By Janet Graham, Guest Blogger
(This article appeared in the 9/11/2011 Detroit Free Press)
When I woke to the sound of sirens in New York City on Sept. 11, 2001, I had no idea that it would be the day the world would change. I never imagined 10 years later that my life, and my country, would feel so different.
It’s typical to hear sirens, lots of sirens, when you’re staying in New York City. But as I looked out the window of my friend’s 36th Street apartment, I saw the giant horizontal plume of smoke emanating from the World Trade Center towers. It looked like a very bad fire. I flipped on the TV to learn a plane had hit one of the towers. I started to feel scared, without even knowing what was yet to happen.
I spent the rest of the day as many did, watching the coverage of the horrific attacks, but I alternated it with going outside on my friend’s terrace and seeing it unfold live. It seemed exactly like a disaster movie as the towers collapsed, one by one, into a cloud of dust shaped like a mushroom cloud.
When I went outside later, I saw survivors walking up from what would soon be called Ground Zero. Many still had bits of the dust in their hair, their faces smeared with dirt and smoke and shell-shocked looks on their faces. It was hard to process the events. I found myself calling my loved ones to hear their voices and let them know I was OK.
The days that followed in New York felt like an episode of “The Twilight Zone.” Amid all the confusion and rescue efforts at Ground Zero, the most noticeable thing was the eerie silence. In a city that usually lives at ear-crushing decibels with sirens, horns, loud noises from trucks unloading and more, there was little traffic and a frightening stillness.
People shuffled wordlessly up sidewalks and mostly just nodded. Occasionally, a friend would greet another with a heartfelt hug, saying, “I’m so glad you’re OK.”
Most of the entrances into the city were closed, and hardly anyone was going to work. There were handmade cardboard signs taped to mailboxes saying “No pickups for at least TWO more days.”
The city had an apocalyptic feel, with many residents wearing surgical masks to protect themselves from the dust and other poisons that still hung in the air. I would look up and see fighter jets overhead, watching in case the terrorists struck again. I felt mostly numb but also worried about the possibility of another attack.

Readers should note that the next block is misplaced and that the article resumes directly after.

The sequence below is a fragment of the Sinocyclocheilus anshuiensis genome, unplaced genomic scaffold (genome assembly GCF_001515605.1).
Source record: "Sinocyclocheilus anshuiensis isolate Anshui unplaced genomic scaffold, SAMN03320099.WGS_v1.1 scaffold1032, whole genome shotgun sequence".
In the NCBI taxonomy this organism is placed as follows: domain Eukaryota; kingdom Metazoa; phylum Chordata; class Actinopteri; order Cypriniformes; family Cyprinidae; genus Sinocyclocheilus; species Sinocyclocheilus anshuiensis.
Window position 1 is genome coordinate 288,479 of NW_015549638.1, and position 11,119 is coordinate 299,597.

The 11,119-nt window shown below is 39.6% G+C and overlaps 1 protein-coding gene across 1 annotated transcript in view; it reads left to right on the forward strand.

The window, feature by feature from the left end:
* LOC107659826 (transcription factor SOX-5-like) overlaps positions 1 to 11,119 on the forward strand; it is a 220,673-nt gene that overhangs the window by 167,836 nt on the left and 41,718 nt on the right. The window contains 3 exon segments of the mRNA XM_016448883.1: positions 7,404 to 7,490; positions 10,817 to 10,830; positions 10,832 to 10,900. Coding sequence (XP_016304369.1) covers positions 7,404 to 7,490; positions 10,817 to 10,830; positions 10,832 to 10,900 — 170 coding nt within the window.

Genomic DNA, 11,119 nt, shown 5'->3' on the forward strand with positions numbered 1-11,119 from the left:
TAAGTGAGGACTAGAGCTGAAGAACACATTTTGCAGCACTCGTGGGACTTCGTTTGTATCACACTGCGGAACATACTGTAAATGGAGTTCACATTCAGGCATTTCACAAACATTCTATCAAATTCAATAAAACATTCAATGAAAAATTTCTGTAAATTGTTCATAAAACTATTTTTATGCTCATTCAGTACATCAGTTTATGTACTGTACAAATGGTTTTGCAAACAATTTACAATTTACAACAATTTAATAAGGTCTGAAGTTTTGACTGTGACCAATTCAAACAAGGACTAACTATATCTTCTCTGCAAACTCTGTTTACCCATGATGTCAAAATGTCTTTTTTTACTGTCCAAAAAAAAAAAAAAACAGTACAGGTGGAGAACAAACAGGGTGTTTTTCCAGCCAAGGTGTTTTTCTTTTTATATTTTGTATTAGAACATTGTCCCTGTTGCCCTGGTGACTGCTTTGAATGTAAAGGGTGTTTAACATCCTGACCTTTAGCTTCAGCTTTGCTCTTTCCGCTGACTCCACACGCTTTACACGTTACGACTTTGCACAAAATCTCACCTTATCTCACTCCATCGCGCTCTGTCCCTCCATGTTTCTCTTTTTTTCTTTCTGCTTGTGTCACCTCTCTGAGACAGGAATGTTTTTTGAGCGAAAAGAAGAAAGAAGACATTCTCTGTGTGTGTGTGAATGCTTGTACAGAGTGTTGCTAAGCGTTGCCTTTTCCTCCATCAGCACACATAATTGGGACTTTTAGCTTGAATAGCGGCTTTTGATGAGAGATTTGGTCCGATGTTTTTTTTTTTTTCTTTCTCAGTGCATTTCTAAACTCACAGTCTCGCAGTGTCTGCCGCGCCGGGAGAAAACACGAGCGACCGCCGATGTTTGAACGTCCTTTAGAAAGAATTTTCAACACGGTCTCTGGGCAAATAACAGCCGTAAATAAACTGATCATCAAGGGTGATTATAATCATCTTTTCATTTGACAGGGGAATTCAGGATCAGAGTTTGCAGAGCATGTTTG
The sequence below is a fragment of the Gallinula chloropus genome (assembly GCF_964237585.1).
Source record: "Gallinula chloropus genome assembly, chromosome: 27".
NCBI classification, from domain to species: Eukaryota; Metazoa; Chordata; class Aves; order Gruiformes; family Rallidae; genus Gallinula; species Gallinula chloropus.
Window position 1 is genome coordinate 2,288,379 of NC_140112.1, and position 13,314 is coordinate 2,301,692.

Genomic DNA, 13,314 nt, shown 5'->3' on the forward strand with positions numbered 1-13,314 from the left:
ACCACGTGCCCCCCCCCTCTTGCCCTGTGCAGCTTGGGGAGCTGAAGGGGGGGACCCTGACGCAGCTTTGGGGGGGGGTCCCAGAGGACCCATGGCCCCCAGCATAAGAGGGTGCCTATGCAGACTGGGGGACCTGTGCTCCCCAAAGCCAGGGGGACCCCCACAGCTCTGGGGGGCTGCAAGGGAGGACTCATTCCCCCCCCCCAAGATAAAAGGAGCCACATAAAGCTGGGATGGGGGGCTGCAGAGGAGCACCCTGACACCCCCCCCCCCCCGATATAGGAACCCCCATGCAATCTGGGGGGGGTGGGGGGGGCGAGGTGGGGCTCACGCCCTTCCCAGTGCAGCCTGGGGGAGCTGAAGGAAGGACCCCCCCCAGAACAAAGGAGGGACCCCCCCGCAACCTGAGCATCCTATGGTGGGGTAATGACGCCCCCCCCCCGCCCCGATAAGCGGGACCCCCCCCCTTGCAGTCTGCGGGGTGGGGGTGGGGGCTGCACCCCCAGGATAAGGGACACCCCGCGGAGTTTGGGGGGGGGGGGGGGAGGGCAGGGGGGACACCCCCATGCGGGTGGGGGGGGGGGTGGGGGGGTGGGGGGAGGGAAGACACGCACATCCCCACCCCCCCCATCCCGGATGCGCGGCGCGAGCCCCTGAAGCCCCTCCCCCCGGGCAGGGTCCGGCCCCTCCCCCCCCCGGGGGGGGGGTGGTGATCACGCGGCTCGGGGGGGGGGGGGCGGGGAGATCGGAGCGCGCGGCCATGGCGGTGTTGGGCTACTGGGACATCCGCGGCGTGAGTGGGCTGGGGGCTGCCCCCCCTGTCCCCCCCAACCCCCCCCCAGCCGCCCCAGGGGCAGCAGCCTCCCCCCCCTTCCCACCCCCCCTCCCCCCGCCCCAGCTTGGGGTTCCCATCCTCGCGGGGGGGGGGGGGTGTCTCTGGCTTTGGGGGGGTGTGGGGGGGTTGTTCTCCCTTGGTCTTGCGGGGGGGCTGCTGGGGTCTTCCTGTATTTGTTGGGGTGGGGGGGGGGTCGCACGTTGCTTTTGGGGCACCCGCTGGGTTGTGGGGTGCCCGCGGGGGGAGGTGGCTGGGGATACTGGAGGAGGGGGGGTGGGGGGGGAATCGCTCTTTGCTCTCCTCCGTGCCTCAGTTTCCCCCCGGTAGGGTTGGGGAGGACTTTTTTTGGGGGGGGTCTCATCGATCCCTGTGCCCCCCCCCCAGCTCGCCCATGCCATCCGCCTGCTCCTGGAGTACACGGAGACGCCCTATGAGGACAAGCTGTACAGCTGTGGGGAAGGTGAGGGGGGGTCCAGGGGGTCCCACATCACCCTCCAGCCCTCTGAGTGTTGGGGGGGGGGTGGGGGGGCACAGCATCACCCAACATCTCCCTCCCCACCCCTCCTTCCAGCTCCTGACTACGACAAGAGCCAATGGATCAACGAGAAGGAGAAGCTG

Remembering those days now, it’s really not shocking that the U.S. reacted to the attacks by invading Afghanistan. Everyone wanted something done, some form of retaliation.
More surprising, in retrospect, is that we followed this with the passage of the Patriot Act and another invasion, this time into Iraq, a country with no apparent connection to the attacks.
Ten years later, life is very different, for our country, and for me. At that time, I was working as a freelance sports writer for Reuters, in New York to cover the U.S. Open tennis tournament and staying a few days afterward to visit with friends. I didn’t pay nearly as much attention to news stories then. Now, I’ve moved from Ohio to Detroit, and I deal with the big news stories, from the wars in Afghanistan and Iraq to the killing of Osama bin Laden, as both a news copy editor and a frequent nation and world editor.
America seems permanently changed as well, and not for the better. Although there hasn’t been another major attack within our borders, it has been a decade of decline with two long wars and the financial crisis. America is dealing with many more unemployed people, and many more without health care or those who struggle to pay for it. There is an ever-broadening gap between the haves and the have-nots. The American Dream is taking a beating.
When I wrote about my experiences 10 years ago, I said the attacks may have robbed us of our sense of security but they didn’t even dent our humanity.
Today, I’m not so sure.